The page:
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Tranchante Mer, Mineure

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With all suppositions aside, this is my favorite song, if only for the reason that it is one of the first piano songs I have written. The opening phrase, two minutes long, if you were to watch the YouTube video, is dressed in peace and harmony. A deep philosophical chant that brought me back to my hitchhiking journey to Granby, Colorado to a festival (I can’t recall the name) way up in the mountains when I was right out of high school. Jesus, yes Jesus, was predicted to be there. We swam naked and chanted for three days, and as I’ve said, Jesus may have been there but just didn’t want to make a big deal about it., but he did not appear as we all expected him to. The second half of Trenchante Mer, Mineure is what I like about the prospect of jazz music and, if you watch the video, expresses what I think the music represents considering the beginning. Complicated piano chords (at least to me), an erratic snare drum recorded on the first take. This is one of those instances where the first take would be the best take no matter how many times you tried to make it better so I just left it alone. The ride cymbal and the hi-hat were added separately. The piano, all of it, amazingly had to be accomplished in one take - and it was. The French horn and the full brass were added lastly and locked everything together. I play a Fender P-bass, Yamaha P 125 piano, Unisynth electronic guitar fed into a Yamaha TX 81Z, Ludwig brass snare and Zildjian cymbals. Recorded on a Tascam Portastudio DP-24SD. NOTE: When in doubt ask. I asked George Rossi, my favorite piano player, from Syracuse, what piano chords I was playing in this tune. Here is how the conversation went.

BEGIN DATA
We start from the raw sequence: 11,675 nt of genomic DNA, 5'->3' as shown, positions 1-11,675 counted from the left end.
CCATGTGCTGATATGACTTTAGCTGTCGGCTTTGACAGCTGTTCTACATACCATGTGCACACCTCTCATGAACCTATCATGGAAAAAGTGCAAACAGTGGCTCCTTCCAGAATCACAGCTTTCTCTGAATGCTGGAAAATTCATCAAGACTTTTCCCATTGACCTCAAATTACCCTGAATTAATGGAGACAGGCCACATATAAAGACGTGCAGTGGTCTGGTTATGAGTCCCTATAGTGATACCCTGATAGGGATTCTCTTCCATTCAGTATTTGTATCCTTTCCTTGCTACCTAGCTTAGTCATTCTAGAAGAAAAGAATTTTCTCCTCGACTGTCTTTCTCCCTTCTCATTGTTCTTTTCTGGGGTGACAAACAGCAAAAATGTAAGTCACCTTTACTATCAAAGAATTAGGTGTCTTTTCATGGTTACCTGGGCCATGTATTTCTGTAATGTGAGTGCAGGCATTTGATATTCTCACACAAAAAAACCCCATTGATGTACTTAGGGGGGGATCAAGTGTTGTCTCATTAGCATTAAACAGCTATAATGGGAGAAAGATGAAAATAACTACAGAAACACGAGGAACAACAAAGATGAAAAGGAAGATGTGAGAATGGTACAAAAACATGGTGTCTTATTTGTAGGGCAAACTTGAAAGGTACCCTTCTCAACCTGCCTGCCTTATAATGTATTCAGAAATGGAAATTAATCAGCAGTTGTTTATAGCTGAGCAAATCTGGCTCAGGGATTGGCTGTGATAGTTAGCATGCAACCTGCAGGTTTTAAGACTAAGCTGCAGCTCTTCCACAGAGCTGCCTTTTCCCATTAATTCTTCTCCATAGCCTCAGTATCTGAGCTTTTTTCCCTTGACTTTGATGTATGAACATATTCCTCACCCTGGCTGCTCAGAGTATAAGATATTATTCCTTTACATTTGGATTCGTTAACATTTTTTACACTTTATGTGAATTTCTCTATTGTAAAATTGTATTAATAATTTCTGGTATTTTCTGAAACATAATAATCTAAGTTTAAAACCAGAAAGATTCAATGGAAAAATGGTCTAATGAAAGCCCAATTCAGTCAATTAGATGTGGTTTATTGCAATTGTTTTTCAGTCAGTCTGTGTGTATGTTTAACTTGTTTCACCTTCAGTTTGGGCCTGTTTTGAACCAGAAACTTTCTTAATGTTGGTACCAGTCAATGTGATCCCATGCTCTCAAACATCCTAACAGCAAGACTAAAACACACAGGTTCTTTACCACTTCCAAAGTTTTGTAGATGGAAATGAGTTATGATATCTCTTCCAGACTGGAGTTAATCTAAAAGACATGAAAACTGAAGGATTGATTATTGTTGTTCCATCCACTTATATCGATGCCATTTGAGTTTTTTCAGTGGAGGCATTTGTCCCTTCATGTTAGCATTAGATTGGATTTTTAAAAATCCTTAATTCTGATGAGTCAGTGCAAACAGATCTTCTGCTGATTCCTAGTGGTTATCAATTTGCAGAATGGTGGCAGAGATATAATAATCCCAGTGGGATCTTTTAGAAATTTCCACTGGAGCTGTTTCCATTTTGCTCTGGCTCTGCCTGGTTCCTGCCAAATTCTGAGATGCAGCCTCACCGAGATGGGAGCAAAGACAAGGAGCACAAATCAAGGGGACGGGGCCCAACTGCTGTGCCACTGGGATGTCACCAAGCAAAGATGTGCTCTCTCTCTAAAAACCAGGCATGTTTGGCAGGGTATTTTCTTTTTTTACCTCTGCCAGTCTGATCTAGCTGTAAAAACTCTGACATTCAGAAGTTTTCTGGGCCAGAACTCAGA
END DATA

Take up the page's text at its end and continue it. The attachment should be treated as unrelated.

Me - question 1: Hi there Georgie. I have some piano chord questions for you. Like if I were to ask you what chord these three notes make, maybe you could tell me. From lowest note to highest on my left hand: G# C# and E. And then I would ask about these on my right hand: C, D#, G#. And then I would ask, if these were played at the same time together, what chord might this be? I have more fun questions too. Thanks.

George Answer: 1. C# minor triad, 2nd inversion, or C#mi/5th in bass, or C#mi/G#. 2. G# Major Triad, 1st inversion...although technically, the spelling of "C" should be the enharmonic "B#"....same note though. Looks like "C"
3. Together? Some sort of polychord. You have a G# triad OVER a C#minor triad, so if I was to analyze the tones of the upper chord in relation to a C#minor triad (root, mi3rd, 5th) then the C would be the Major 7th, the D# would be the Major 9th, and the G# would be doubling the 5th of C#minor...thus defining the whole cluster as a C#Minor-Major 9th with G# in the bass (the 5th).
Cool chord. Anymore questions?

Me - question 2: Yes, left hand: A,D,E. Right hand: C,E,G. They are played together.
And then: LH: A, C, E. RH: C, D, G. Played together as well. I have a couple more. Do you mind? You can simplify the answer. That's ok. Just give me the left hand, the right hand and if combined they make something that would be nice.

On the next series the LH remains at: G,C,E. RTH progresses through these changes: G,C,E - B,D,G etc. So the LH stays and the right goes to: A,C,F then G,B,E then A,C,F B,D,G C,D,E C,E,G and then back to the beginning chords. That's all kids. Thanks for your assistance. Peace and Love from an old hippie.

George answer: Well again, poly chord.
The top chord is a straight C major triad, but could also function as the basic upper partials of an Am I chord...Ami7th to be exact.

In the left hand you have the interval of a perfect 5th in the outer voices (A and E) so you would have a perfectly voiced Ami7 chord....except for that pesky D note, which changes the whole ballgame.

If we call the D the tonal center and riot of the chord, we end up with a D11 chord. Its the James Taylor chord, usually used Harmonically on the V chord of a progression.

More simply, a C/D bass note. Easiest way to make 11chords is to play your target bass note, determine what the b7th is (a whole step below) and then with your right hand, play the major triad based on the b7th note. Voila! 11th chord (an 11th is just a pretty sus chord with the b7th and 9th added.

Example: Target: A (to make an A11th...usually used in the KEY of Db7 of A: G
Chord: any inversion of a G major triad (G, B, D) over an A bass note
So technically, you have a D11 with the fifth of the chord (A) in the bass.

Me: You’re such a nice person.